Even as the Genesis mission is launched, researchers will be invited to propose advanced new instrumentation to study the solar wind samples. When these analyses are complete, they will be a factor in the interpretation of a wide variety of space phenomena, resulting in a more thorough understanding of the composition of the original solar nebula. It is inevitable that the Genesis data from the solar wind will result in either improvement in the current model of the sun's composition or the design of new models.

Curriculum Connections
National Standards Addressed

National Science Education Standards

Grades 9-12
Science as Inquiry

  • Abilities necessary to do scientific inquiry
  • Understandings about scientific inquiry
Physical Science
  • Structure of Atoms
  • Structure and properties of matter

Earth and Space Science

  • Energy in the Earth System
  • The Orgin and Evolution of the Earth System
  • The Orgin and Evolution of the Universe

Science and Technology

  • Abilities of Technological Design
  • Understandings about Science and Technology
History and Nature of Science
  • Science as a Human Endeavor
  • Nature of Scientific Knowledge

The Invisible Sun: How Hot Is It?
PDF Icon Teacher Guide

The Invisible Fire
PDF Icon Student Activity
PDF Icon Student Text 

Models in Science
PDF Icon Student Text
Tech Application PowerPoint
PDF Icon PowerPoint as PDF


In the activities of this module on the sun and solar wind, the teacher's primary instructional role is Socratic. Through effective questioning, students should be made aware of the relationship between what scientists observe and the models they used to explain that information.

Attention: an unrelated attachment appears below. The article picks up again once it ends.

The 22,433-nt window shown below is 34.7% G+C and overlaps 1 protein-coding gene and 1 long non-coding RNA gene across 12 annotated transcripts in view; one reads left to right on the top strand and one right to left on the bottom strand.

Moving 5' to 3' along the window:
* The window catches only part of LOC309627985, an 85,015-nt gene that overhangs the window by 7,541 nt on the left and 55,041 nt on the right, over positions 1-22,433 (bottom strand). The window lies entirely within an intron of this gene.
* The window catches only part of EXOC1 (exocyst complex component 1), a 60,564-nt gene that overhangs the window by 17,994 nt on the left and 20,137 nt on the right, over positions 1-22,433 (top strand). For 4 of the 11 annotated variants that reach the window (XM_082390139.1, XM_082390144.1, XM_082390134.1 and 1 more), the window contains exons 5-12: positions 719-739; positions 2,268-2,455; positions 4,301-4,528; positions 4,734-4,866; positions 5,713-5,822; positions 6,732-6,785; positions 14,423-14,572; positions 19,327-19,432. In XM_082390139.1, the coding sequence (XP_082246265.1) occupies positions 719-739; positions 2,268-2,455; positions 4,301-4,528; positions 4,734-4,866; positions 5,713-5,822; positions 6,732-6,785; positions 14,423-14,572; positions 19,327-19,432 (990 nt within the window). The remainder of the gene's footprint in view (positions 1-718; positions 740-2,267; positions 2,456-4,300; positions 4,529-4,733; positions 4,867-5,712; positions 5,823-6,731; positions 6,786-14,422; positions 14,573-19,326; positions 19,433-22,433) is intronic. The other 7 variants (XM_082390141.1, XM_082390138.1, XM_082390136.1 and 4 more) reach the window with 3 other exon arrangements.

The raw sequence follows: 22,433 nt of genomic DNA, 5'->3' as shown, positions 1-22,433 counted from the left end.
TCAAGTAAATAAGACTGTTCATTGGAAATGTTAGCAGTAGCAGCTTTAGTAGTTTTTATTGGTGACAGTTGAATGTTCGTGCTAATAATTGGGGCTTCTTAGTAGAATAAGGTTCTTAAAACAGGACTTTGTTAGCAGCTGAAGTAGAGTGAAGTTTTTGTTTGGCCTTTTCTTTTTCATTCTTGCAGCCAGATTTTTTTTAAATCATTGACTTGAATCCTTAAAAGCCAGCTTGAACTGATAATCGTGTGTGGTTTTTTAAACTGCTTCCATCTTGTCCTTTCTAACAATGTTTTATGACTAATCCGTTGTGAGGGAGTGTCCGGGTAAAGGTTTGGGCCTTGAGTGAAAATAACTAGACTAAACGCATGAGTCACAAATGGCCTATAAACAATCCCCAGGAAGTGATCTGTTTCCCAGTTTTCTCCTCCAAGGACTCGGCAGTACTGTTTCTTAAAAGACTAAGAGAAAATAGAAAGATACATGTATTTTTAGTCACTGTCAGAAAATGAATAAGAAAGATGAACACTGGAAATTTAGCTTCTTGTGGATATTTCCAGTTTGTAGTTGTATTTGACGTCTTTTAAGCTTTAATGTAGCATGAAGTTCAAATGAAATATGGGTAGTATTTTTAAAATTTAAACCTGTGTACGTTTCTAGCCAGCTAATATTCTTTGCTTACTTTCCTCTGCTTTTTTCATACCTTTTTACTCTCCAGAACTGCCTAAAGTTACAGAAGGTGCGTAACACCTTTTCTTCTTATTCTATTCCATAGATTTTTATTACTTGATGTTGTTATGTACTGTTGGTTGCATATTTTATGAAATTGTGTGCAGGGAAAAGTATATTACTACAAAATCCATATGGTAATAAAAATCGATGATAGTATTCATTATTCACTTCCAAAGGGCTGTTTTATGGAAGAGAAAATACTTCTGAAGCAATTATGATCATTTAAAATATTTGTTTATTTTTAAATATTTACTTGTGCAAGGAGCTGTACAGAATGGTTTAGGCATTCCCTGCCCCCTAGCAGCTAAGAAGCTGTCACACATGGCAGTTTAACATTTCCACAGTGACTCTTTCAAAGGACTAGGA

The Student Activity, "The Invisible Fire," can be used to introduce students not only to the Standard Solar Model, but also to some of the history and technology involved in the design of the model. This awareness will grow as they are involved in modeling the fusion reaction thought to occur in the core of the sun.

During the activity, students should be guided to an understanding of the following characteristics of scientific models:

Models corresponding to real events and objects help scientists understand and explain how things work. These explanations also generate logic-based models through the incorporation of new findings.

A good model is based on knowledge-and knowledge is achieved through scientific inquiry and observation using available instrumentation. The development of new and better models often depends upon the development of new and better technological instrumentation. But the reverse often occurs.

Photons in the Radiative Zone: Which Way is Out? An A-Maz-ing Model
PDF Icon Teacher Guide